Tuesday, January 15, 2013

Use day hike as opportunity to teach children to read topo maps

A day hike provides a great opportunity to teach
children how to read topographical maps.
There’s no better time than when hiking with elementary-aged children to teach them how to read a topographical map. It’s a real life situation in which they can relate the map’s symbolic features to the landscape.

When showing children how to read a topo map, be sure to cover the following:
g Compass direction – Kids should know that the top of virtually any map is north. By lining up the map with a landscape feature, they’ll always know where west, east and south is.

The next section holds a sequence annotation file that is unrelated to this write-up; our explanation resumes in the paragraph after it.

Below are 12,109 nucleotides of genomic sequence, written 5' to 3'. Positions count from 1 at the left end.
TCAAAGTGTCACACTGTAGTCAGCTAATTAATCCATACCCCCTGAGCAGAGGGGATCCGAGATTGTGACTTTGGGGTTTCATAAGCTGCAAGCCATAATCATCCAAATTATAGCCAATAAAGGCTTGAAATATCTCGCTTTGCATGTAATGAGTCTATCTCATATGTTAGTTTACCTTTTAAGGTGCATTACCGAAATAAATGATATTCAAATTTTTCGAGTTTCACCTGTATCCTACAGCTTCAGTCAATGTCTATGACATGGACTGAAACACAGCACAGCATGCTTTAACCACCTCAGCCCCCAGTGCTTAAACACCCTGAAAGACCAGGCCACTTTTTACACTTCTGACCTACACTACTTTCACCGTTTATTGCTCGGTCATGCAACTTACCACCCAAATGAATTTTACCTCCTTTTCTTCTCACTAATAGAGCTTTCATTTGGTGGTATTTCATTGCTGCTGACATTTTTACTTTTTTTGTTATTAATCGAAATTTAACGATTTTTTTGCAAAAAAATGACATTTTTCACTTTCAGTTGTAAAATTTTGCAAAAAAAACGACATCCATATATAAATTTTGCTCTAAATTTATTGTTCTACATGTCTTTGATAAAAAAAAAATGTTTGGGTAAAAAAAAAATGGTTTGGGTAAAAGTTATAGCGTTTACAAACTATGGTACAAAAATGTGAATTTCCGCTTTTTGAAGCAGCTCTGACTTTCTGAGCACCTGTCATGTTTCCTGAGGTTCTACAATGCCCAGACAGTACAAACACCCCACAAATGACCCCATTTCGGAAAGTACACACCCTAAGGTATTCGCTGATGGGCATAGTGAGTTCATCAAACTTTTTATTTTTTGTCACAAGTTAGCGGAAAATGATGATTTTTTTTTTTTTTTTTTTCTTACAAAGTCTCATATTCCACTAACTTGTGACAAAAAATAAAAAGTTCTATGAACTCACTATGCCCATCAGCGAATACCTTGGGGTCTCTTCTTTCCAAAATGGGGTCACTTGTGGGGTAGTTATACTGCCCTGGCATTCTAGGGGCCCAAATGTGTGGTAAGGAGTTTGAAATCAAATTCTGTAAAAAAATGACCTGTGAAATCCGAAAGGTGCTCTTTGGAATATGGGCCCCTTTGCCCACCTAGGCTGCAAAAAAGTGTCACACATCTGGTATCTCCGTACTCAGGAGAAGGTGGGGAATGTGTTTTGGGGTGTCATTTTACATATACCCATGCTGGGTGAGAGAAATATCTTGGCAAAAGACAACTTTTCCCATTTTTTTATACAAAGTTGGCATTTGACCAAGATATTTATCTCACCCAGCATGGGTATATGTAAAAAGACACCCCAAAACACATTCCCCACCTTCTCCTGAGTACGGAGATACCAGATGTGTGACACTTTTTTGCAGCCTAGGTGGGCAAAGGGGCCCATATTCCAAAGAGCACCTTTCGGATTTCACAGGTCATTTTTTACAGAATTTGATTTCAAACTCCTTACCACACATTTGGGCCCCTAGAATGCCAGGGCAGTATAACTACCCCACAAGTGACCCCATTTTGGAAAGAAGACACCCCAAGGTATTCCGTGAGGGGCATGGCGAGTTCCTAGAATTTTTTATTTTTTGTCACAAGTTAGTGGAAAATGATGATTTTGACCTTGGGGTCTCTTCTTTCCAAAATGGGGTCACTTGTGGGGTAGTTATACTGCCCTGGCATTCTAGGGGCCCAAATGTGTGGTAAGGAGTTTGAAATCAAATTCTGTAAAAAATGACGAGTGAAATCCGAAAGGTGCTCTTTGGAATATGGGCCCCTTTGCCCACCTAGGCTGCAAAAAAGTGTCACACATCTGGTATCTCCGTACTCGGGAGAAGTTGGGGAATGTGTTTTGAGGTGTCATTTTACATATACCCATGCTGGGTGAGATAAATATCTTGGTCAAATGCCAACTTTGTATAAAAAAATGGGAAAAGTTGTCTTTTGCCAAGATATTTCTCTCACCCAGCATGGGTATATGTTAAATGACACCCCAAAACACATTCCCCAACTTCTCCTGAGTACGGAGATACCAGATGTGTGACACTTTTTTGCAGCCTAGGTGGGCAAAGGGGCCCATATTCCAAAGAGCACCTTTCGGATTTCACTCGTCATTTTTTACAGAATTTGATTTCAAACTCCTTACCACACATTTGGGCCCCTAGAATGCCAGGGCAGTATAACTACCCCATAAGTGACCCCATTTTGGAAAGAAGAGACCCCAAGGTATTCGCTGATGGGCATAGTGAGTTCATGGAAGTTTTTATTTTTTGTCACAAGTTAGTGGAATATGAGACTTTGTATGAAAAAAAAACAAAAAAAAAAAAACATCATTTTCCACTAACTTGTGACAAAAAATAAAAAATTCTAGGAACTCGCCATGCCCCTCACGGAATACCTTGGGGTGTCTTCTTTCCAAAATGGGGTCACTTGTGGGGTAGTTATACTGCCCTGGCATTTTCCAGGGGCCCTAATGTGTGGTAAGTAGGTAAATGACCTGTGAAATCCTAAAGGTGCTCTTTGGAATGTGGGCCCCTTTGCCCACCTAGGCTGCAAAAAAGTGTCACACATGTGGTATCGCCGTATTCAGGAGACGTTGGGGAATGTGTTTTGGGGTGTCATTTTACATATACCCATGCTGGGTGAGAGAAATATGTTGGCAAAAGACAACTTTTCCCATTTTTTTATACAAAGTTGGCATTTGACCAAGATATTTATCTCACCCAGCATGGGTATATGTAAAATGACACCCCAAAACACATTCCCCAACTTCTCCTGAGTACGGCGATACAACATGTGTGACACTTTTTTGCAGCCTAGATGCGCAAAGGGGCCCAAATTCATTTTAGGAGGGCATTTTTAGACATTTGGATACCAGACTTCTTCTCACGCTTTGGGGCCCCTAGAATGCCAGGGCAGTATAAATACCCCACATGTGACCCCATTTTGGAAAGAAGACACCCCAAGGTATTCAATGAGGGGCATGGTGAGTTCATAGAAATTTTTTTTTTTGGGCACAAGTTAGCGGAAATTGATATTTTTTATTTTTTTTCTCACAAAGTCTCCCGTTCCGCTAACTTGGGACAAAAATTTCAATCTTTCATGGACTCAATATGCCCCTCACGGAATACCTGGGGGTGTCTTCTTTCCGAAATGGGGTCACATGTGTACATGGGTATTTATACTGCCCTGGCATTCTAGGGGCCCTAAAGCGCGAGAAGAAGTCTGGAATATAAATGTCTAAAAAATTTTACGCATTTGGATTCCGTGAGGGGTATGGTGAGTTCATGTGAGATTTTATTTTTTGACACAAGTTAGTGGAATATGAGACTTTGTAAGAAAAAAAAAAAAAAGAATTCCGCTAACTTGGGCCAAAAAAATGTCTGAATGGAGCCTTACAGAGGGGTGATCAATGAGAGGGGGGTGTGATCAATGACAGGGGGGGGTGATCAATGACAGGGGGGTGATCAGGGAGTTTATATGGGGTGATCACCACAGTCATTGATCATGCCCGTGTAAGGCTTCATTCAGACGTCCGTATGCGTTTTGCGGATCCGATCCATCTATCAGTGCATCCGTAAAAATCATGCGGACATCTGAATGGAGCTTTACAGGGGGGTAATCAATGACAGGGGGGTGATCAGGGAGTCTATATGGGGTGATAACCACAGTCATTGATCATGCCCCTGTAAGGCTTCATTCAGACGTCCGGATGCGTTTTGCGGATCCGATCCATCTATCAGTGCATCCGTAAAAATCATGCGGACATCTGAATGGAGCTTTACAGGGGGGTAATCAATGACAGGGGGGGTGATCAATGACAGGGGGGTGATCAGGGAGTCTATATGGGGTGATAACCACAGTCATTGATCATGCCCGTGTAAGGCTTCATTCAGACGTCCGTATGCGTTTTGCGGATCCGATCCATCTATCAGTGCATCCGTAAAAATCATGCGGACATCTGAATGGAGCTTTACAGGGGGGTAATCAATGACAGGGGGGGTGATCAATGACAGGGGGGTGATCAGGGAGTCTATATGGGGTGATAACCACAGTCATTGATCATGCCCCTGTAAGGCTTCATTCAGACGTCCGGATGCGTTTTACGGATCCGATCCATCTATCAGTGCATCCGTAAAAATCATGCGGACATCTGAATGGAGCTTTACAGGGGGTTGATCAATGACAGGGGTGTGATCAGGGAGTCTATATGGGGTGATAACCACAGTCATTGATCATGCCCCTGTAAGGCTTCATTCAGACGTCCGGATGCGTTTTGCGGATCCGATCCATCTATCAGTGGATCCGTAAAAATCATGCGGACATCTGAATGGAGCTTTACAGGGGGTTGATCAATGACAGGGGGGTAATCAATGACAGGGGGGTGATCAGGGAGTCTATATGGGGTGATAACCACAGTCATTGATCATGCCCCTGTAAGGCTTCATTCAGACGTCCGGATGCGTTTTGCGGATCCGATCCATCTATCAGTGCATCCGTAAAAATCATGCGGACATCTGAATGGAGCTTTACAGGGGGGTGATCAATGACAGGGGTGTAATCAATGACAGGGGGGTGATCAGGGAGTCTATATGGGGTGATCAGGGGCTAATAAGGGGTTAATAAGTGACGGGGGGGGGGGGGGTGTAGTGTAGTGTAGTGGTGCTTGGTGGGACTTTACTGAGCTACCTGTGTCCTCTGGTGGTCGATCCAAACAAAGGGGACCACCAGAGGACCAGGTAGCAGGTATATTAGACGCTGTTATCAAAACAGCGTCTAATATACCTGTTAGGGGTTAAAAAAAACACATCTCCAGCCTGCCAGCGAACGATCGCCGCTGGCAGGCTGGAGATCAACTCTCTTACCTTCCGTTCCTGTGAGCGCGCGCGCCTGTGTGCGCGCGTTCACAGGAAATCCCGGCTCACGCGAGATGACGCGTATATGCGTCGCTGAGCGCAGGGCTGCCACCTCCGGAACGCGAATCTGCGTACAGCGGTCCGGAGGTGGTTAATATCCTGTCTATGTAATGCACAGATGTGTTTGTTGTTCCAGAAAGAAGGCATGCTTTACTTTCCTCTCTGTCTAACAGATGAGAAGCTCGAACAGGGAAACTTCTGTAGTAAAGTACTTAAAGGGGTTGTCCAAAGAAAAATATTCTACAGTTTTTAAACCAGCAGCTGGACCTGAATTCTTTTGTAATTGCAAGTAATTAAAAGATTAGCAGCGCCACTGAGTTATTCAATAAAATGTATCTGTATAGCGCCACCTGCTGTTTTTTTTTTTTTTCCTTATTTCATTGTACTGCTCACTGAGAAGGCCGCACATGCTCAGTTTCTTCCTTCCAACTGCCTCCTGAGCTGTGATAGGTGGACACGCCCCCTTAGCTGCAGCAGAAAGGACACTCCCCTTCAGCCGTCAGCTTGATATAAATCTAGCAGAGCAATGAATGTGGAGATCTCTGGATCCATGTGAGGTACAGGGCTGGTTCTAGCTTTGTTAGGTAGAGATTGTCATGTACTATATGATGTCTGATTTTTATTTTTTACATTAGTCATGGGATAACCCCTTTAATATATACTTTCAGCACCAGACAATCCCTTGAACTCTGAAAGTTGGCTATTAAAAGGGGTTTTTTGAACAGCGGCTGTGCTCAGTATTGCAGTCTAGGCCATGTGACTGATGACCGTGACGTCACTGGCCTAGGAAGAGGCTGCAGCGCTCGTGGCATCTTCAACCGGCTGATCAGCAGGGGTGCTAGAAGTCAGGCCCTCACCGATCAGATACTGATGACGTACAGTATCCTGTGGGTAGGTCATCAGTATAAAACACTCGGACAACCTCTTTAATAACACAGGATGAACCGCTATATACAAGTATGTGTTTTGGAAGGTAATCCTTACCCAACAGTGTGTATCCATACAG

g Landscape forms – By showing how contours run on the map as well as elevation numbers, kids can learn what makes a draw, a mountain peak, or a canyon.
g Scale – Point out that an inch on a map equals so many yards or miles. They then can estimate how far away objects on the landscape are using the map.
g Colors – Help children understand that a green tint means forest or brush, blue means water, black means man-made objects such as buildings, and that brown is a contour line.
g Symbols – Show kids the map legend and have them identify roads, trails and power lines on the map as well as on the landscape.

Teaching children at a young age the basics of reading a topo map will help them develop strong navigation skills. In the long run, they’ll find hiking more enjoyable and are far less likely to get lost.

Read more about day hiking with children in my Hikes with Tykes guidebooks.